Step 1 to 4 screenshots

Step 5

Use the down-arrow key to select dpkg Repair Broken packages and press Enter

Step 6

It will ask to download the latest Network Manager with Continue [Y/n]. Input letter y for "yes" and press Enter. When all operations have finished it will say

Finished. Please press Enter

So press Enter again.

Step 7

Select resume Resume normal boot and press Enter

Step 8

Press Enter and continue to boot. At the login screen DO NOT log in instead do a NORMAL restart (click shutdown icon at the top right area of the screen).

After the PC restarts then log in.

Network connections were back when I did these steps.

Step 5 to 8 screenshots

  • 1
    This only works with an ethernet connection. Commented May 14, 2016 at 0:04
  • 1
    Thanks! This worked!! It's too much of a surprise to get your OS lose network after update. Commented May 14, 2016 at 1:05
  • When i select network enable networking... I get modemmanager is shut down Commented May 14, 2016 at 5:33
  • I also got a "Modem Manager is shut down" and the system was stuck to that. I then connected my ethernet cable and it started to work again after a few seconds. Commented May 14, 2016 at 8:17
  • @RichaTibrewal I suggest you follow the steps suggested in this link
    – UserName
    Commented May 14, 2016 at 10:25

You can do it this way to fix the problem:

Download file:

  • libnl-3-200_3.2.21-1_XXX.deb
  • libnl-route-3-200_3.2.21-1_XXX.deb
  • libnl-genl-3-200_3.2.21-1_XXX.deb

    OS 32bit: XXX = i386 || OS 64bit: XXX = amd64

Link: http://archive.ubuntu.com/ubuntu/pool/main/libn/libnl3/

To them into one folder and install them with the command:

sudo dpkg -i lib*.deb

Then Reboot. Done :3

  • does not work for me
    – ji-ruh
    Commented Jul 10, 2017 at 4:27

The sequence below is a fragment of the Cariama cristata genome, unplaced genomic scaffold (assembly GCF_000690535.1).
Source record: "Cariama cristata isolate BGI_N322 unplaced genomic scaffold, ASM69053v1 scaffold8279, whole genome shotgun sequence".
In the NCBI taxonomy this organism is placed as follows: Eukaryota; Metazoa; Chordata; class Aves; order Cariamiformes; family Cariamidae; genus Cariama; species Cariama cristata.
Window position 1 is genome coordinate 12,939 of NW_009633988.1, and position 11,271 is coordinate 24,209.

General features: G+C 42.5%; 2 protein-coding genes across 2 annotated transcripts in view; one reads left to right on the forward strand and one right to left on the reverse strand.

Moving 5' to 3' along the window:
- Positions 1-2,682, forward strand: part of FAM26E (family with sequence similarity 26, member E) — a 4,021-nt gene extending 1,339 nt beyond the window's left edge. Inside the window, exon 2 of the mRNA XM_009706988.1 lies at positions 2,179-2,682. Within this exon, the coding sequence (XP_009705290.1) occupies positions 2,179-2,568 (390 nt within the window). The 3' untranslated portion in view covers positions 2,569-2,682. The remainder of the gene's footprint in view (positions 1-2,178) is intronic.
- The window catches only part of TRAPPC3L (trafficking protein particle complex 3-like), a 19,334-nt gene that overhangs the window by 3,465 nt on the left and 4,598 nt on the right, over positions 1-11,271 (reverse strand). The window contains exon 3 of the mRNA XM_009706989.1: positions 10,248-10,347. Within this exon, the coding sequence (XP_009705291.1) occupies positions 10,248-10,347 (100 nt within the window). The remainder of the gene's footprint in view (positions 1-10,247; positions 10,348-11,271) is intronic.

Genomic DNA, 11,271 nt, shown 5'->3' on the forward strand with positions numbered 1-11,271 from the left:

I would not recommend downgrading packages or installing new ones by hand - this will inevitably lead to version issues later on. The best fix to this issue is simply to upgrade the network-manager package.

The first thing to do is to connect manually to the internet; while the network-manager is dead this does not mean you can not connect.

1. Open a terminal and edit the interfaces file:

sudo pico /etc/network/interfaces

There add the following lines, they indicate the eth0 interface should no longer be managed:

allow-hotplug eth0
iface eth0 inet dhcp

2. With this the connection can be started manually:

sudo ifup eth0

Note that there will be no notification in the panel - this is a manual connection. Give it a try with ping or firing up your internet browser.

3. Now update the apt meta-data:

sudo apt-get update

And upgrade the network-manager package:

sudo apt-get upgrade network-manager

4. Make sure you now have version installed:

apt-cache show network-manager

5. Now edit again the interfaces file and remove or comment the lines added in step 1.:

sudo pico /etc/network/interfaces

6. Finally reboot the system.

You must log in to answer this question.

Not the answer you're looking for? Browse other questions tagged .